What Do I String That On?

Whether you're new to beading or an experienced bead stringer, sometimes the options for stringing materials can be overwhelming. 

While there is no right or wrong stringing material, some materials certainly work better than others in regards to specific styles of beads.  Sometimes it's a matter of ease when stringing, but other times it's a matter of the sturdiness of the finished piece of jewelry.

We've taken some of the mystery out of the situation in this blog post, to help guide your bead stringing endeavors. We've broken it down by bead style below:

Enamel Bead Bracelets

Enamel beads can be fairly heavy for their small size, and they have a small hole. Keeping these 2 characteristics in mind, we reccomend using Crystal Elastic or this Beading Elastic for making bracelets. Both will hold up fine with Enamel Beads, so it's a matter of personal preference. But keep in mind: your desired closure and stringing method will impact which type of elastic you choose.
Enamel Tile Tila Bead Bracelets, and How to String Them

Crystal Elastic:

  • Does not require a needle; it has enough internal structure that it is easy to string the beads on one at a time with this elastic. Also, with most of the Enamel Beads, the hole size is so small that you will not be able to fit a threaded needle through the hole with Crystal Elastic.
  • Works best with a dab of glue on your finishing knot, as it is a bit squirmy and the knots can come untied. 
  • Not as stretchy as the beading elastic, and will not stretch out as easily.

Beading Elastic:

  • Best for 2-hole Beads
  • Requires a needle because it is not strong enough to hold up on its own when you are stringing the beads on. We reccomend the long beading needles that we sell with the elastic, and a needle threader.
  • Does not require glue, so it's easier to the hide the finishing knot inside a bead because the knot is small.
  • Stronger than it seems; our Enamel Bead partners uses this elastic to make all of their Enamel Jewelry.

Enamel Bead Necklaces

While elastic is perfect for stringing bracelets, necklaces require a clasp of some kind, or a length that is long enough to fit over a head. So elastic is not the best option for necklaces made using Enamel beads. 

We recommend either Waxed Nylon Beading Thread or a braided and nylon coated beading wire such as Beadalon, Soft Flex, or Accuflex. If you choose the Waxed Nylon Thread, you can follow the instructions in this blog to learn how to use a lighter and heat the wax on the cord, so you can use the thread as a needle. If you use the Waxed Thread, you can tie a knot directly to the clasp or jump ring, whereas if you use beading wire, you'll need crimp beads to attach the clasp or closure. Learn more about this method here.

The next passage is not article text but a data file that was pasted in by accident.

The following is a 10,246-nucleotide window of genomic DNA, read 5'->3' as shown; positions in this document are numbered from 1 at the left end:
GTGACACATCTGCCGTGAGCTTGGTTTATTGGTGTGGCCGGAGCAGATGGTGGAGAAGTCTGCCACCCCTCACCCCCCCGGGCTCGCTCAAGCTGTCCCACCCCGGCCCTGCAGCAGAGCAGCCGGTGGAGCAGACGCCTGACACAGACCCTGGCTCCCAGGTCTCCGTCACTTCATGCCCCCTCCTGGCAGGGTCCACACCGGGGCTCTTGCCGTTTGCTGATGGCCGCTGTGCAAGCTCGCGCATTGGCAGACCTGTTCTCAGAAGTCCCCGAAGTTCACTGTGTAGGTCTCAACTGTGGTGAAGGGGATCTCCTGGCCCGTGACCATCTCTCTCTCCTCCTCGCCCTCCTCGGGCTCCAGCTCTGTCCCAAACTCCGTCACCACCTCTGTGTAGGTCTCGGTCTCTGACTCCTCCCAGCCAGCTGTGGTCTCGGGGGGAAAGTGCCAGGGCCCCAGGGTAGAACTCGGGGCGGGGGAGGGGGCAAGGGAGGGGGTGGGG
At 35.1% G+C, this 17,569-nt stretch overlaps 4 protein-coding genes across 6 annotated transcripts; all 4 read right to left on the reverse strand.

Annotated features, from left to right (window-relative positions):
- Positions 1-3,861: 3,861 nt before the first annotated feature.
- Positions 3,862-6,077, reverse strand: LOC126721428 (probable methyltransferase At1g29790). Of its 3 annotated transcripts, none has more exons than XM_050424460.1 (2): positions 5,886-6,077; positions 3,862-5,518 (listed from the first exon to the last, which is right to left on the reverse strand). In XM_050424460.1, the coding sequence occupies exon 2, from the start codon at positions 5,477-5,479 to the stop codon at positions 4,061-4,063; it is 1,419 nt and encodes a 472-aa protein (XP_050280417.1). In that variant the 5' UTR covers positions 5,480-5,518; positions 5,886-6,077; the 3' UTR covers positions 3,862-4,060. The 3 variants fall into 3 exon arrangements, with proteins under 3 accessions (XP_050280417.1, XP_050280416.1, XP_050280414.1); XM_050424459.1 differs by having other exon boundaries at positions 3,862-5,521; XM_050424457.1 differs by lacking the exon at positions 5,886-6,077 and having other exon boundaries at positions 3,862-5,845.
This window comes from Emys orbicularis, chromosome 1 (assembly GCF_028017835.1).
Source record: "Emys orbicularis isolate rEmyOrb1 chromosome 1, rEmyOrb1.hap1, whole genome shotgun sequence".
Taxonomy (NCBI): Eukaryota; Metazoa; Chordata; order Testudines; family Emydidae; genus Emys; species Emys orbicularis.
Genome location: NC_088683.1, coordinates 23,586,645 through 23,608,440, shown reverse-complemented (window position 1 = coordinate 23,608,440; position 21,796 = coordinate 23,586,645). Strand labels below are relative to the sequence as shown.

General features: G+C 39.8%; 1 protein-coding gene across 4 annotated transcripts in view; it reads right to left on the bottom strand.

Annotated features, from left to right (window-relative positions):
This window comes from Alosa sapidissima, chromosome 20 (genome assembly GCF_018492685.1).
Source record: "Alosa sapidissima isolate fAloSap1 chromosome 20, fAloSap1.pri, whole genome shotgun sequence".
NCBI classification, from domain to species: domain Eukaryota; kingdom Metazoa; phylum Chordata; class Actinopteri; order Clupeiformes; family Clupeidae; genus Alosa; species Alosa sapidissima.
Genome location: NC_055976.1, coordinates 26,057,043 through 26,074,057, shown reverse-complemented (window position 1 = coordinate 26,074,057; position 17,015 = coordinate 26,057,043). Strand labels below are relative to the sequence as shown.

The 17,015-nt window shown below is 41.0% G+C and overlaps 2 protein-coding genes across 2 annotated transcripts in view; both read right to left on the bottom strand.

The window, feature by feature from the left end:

Bone Bead Bracelets

All of our bone beads have a large(ish) hole. This does depend somewhat on what your reference point is for "large," but we generally consider anything over about 1.5mm to be a larger hole bead. This larger hole sizes gives you much greater flexibility when choosing a stringing material, and even allows for the cord or thread to be a part of the design.

Bone Bead Bracelets made using bone beads from WomanShopsWorld

One major consideration with bone beads and any other larger beads, is the weight of the finished piece. You want to make sure that your stringing material can stand up to holding the weight of the beads that you're going to string on it. While the Crystal Elastic that we discussed above is a good option, the Beading Elastic is probably not the best option unless you are using beads that are 8mm or smaller.

For bracelet making, Crystal Elastic would be your safest and easiest bet, with a dab of glue on the knot.

African Bead & Bone Bead Necklaces

Because necklaces are heavier and require a clasp, your options are similar to the options for the Enamel Bead Necklaces. If you want to use a clasp, braided beading wire is best.

If you prefer to make a macrame-style slip knot closure, our Waxed Nylon Thread is a great stringing option, and this is a helpful blog.
Whatever stringing material you choose, the most important factors are: durability, how it compares to your bead hole size, and the method of attaching it to the closure. After those factors are addressed, the choice is yours!

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